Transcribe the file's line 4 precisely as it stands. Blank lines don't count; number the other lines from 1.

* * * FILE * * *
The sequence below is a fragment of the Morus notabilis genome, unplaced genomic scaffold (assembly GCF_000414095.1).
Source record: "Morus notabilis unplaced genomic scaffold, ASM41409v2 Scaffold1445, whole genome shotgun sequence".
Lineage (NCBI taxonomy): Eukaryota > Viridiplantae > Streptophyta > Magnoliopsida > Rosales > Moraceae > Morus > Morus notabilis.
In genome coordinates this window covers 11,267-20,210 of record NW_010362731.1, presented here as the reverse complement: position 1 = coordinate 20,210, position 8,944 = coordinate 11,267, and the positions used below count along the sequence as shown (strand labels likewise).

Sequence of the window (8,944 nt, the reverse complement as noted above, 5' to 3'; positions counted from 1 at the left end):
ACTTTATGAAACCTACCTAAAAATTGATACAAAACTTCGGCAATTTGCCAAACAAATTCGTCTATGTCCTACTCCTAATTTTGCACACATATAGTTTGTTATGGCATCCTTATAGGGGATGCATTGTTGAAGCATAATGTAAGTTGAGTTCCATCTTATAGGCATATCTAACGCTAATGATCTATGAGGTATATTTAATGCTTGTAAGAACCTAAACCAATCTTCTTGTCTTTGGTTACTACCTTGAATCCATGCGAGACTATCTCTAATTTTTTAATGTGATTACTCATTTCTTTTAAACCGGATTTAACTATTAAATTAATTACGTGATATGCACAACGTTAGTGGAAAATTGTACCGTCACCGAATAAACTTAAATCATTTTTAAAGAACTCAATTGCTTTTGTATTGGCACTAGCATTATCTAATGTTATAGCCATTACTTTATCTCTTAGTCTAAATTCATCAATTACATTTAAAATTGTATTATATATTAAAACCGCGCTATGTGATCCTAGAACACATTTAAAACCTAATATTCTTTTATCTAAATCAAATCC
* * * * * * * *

In genome coordinates this window covers 11,267-20,210 of record NW_010362731.1, presented here as the reverse complement: position 1 = coordinate 20,210, position 8,944 = coordinate 11,267, and the positions used below count along the sequence as shown (strand labels likewise).